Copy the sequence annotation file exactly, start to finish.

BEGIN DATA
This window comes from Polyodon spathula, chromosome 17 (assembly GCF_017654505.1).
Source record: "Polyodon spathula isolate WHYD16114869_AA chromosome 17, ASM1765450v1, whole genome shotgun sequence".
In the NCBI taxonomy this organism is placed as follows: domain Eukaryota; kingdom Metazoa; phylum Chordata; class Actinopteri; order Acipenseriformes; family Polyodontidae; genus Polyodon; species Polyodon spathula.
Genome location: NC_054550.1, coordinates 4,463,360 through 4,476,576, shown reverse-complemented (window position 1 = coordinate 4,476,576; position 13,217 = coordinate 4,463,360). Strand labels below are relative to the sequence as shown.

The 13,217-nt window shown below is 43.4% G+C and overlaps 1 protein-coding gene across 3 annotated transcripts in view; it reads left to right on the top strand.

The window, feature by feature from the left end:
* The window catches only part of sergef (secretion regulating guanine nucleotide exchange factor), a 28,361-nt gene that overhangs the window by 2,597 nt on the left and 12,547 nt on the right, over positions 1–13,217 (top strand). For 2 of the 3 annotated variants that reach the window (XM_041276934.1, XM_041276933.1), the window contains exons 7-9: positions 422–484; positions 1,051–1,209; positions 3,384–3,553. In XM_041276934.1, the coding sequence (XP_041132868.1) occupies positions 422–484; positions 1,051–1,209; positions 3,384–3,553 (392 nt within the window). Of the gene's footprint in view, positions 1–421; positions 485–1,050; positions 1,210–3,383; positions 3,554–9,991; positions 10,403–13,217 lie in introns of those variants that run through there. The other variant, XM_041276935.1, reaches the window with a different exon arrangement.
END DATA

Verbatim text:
This window comes from Polyodon spathula, chromosome 17 (assembly GCF_017654505.1).
Source record: "Polyodon spathula isolate WHYD16114869_AA chromosome 17, ASM1765450v1, whole genome shotgun sequence".
In the NCBI taxonomy this organism is placed as follows: domain Eukaryota; kingdom Metazoa; phylum Chordata; class Actinopteri; order Acipenseriformes; family Polyodontidae; genus Polyodon; species Polyodon spathula.
Genome location: NC_054550.1, coordinates 4,463,360 through 4,476,576, shown reverse-complemented (window position 1 = coordinate 4,476,576; position 13,217 = coordinate 4,463,360). Strand labels below are relative to the sequence as shown.

The 13,217-nt window shown below is 43.4% G+C and overlaps 1 protein-coding gene across 3 annotated transcripts in view; it reads left to right on the top strand.

The window, feature by feature from the left end:
* The window catches only part of sergef (secretion regulating guanine nucleotide exchange factor), a 28,361-nt gene that overhangs the window by 2,597 nt on the left and 12,547 nt on the right, over positions 1–13,217 (top strand). For 2 of the 3 annotated variants that reach the window (XM_041276934.1, XM_041276933.1), the window contains exons 7-9: positions 422–484; positions 1,051–1,209; positions 3,384–3,553. In XM_041276934.1, the coding sequence (XP_041132868.1) occupies positions 422–484; positions 1,051–1,209; positions 3,384–3,553 (392 nt within the window). Of the gene's footprint in view, positions 1–421; positions 485–1,050; positions 1,210–3,383; positions 3,554–9,991; positions 10,403–13,217 lie in introns of those variants that run through there. The other variant, XM_041276935.1, reaches the window with a different exon arrangement.